The current issue of The New York Review of Books is its 50th anniversary issue. Without wanting to sound pompous (and failing spectacularly), reading the NYRB is like dipping into a specific moment in the past – fin de siècle Vienna, that period of ideas and debate that spanned the latter years of the 19th century and early years of the 20th. The NYRB is, for me, an unashamedly Enlightenment publication. It takes a rather pragmatic (in a philosophical sense) approach to its topics, questioning without being cynical. Glib is a word that could never be associated with the Review. And its topics are diverse. Much of what I know about subjects ranging from art to science comes from having subscribed to the Review since the middle of the last decade and from following up on what I have read between its pages. Consecutive articles in the 50th anniversary issue discuss, in order: the economic implications of automatization and now digitisation; the rise of creating writing as a taught subject in U.S. universities; police/state repression in China; and a Balthus exhibition. In terms of contributors, The Review’s scope is wide. The anniversary issue contains contributions from four Nobel laureates and an essay on Proust by U.S. Supreme Court Justice Stephen Beyer.
Typically, an essay in the Review will use a book or exhibition, movie or television series (granted movie and TV series discussions are rare) – as framing device for a broader discussion of the general topic. So, for instance, the current issue includes author Daniel Mendelsohn’s essay on the HBO adaptation of George R.R. Martin’s Game of Thrones series. Not only does Mendelsohn consider the move from the written page to the TV screen and how that has impacted on the telling of the Game of Thrones story, but he also suggests that what ostensibly seems like ‘a testosterone-fueled swashbuckler’ instead creates ‘alternatives to the narratives of male growth’ in its development into a ‘remarkable feminist epic.’
The Review was founded by Robert E. Silvers and Barbara Epstein, who co-edited it until her death in 2006, at which point Silvers assumed the mantle of sole editor. It has a belief not so much in humanity per se – its long interest in the obliteration of both everyday and intellectual life in Europe during World War II suggests a questioning of how humane humans can be as a species – but in people (as individuals or in communities) to rise above the fray in search of betterment. Granted, its letters pages sometimes threaten to reach below the fray – I’m only half kidding. The Washington Post called the letters page ‘the closest thing the intellectual world has to bare-knuckle boxing.’ The letters can be vigorous (to put it lightly) but are generally well-considered and vigorously researched – it’s not unusual for a letter/reply to include footnotes.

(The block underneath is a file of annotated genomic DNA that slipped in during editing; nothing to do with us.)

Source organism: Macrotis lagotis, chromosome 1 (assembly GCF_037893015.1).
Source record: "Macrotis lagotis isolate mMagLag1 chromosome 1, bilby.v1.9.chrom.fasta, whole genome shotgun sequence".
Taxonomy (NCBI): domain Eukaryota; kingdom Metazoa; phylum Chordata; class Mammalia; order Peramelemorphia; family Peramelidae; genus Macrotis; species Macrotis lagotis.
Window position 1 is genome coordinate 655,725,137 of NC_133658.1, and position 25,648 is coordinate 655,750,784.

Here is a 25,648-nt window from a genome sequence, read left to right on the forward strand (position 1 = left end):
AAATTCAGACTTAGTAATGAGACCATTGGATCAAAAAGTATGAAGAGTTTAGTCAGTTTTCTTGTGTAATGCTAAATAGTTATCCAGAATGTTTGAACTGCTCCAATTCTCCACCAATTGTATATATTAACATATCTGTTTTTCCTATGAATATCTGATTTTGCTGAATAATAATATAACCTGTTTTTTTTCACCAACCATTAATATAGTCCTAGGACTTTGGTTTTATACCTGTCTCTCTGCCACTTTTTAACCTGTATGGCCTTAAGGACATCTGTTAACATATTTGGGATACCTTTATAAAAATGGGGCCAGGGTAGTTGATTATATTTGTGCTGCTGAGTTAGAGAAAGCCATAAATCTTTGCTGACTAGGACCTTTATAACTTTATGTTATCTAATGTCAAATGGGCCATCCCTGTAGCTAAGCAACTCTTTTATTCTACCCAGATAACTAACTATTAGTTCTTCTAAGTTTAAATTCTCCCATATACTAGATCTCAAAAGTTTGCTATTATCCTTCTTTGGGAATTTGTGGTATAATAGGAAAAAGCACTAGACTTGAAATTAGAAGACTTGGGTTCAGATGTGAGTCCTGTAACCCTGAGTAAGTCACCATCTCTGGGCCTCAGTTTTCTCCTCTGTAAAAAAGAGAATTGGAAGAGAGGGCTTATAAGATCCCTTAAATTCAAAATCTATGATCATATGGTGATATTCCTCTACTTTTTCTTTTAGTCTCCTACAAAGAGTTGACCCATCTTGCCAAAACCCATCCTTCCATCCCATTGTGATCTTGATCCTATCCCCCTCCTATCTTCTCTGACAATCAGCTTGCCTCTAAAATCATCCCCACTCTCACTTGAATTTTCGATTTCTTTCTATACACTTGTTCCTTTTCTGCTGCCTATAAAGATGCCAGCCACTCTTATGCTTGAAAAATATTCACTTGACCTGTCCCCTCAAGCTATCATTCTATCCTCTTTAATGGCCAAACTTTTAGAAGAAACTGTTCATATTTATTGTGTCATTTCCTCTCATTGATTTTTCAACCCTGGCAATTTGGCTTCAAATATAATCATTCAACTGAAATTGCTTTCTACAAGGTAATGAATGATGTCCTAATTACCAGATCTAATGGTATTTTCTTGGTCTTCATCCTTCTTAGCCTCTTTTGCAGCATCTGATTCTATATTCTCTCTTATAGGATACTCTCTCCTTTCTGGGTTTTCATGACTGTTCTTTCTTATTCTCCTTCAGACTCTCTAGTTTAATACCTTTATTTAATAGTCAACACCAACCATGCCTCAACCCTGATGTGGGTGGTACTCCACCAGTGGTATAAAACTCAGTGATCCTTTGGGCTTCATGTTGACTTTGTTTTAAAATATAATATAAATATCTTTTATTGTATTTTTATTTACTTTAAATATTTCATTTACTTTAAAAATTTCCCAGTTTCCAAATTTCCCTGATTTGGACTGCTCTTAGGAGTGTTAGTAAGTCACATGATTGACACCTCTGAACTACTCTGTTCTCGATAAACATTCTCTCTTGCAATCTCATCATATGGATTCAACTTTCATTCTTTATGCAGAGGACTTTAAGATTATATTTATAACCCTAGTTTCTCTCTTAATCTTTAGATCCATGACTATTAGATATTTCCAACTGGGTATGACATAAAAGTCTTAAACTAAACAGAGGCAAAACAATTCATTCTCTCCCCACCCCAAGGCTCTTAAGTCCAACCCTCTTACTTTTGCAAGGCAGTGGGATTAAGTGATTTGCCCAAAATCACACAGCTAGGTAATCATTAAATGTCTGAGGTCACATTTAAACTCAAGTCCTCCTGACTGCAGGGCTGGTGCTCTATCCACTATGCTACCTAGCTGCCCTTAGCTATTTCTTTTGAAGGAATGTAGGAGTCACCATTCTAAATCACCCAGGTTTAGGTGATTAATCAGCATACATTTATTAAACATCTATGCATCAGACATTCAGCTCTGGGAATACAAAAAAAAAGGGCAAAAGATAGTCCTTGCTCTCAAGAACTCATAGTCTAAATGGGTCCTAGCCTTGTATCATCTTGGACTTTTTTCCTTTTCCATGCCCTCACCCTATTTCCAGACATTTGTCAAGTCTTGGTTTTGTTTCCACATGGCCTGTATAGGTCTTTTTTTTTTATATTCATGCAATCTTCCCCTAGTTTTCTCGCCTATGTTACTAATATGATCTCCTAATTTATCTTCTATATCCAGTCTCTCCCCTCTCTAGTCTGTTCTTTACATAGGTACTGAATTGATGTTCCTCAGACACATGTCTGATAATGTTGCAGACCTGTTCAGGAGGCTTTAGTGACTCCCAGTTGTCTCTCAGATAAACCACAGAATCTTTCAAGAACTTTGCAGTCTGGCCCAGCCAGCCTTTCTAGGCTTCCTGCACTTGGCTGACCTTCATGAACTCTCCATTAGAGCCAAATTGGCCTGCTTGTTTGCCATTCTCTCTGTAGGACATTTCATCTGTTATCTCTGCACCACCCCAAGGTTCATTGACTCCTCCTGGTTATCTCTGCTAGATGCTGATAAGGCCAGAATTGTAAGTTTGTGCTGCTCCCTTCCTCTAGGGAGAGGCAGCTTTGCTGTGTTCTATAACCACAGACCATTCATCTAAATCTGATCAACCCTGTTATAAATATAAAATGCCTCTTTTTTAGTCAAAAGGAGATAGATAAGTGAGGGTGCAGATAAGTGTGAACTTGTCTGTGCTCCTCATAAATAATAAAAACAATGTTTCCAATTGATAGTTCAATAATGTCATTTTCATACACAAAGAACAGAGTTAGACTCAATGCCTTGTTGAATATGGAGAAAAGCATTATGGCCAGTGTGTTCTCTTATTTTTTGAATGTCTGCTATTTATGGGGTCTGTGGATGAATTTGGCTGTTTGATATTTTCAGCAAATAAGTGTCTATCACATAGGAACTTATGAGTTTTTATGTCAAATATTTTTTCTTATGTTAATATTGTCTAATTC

New York Review Books, the journal’s publishing house, publishes books under the New York Review Books Classics, New York Review Books Collections, The New York Review Children’s Collection and NYRB Lit. The Classics imprint has released translations of works previously unavailable in English. NYRB Lit is an imprint for e-book only contemporary titles both fiction and non-fiction and from different parts of the world. The intention is to focus on titles deemed too risky or expensive for traditional publishers but thanks to the economics of e-books have become publishable.
It is difficult to capture the essence of the Review in a single contributor and maybe perhaps unfair, given that it is the dedication of Silvers and the late Epstein that has ensured its longevity. But I think it’s no coincidence that the anniversary issue contains an excerpt from Tony Judt’s essay “Edge People,” originally published in the March 25, 2010, issue. Judt, who died in August 2010, was a brilliant historian and essayist, whose easy writing style hid a vigorous form of analysis and an extraordinary intellectual range. His Postwar: A History of Europe Since 1945 is hard to match as a general history of modern Europe. In “Edge People,” Judt considered his own identity as an English-born ‘non-Jewish Jew’ teaching in New York but who felt most at home at the ‘edge: the place where countries, communities, allegiances, affinities, and roots bump uncomfortably up against one another – where cosmopolitanism is not so much an identity as the normal condition of life.’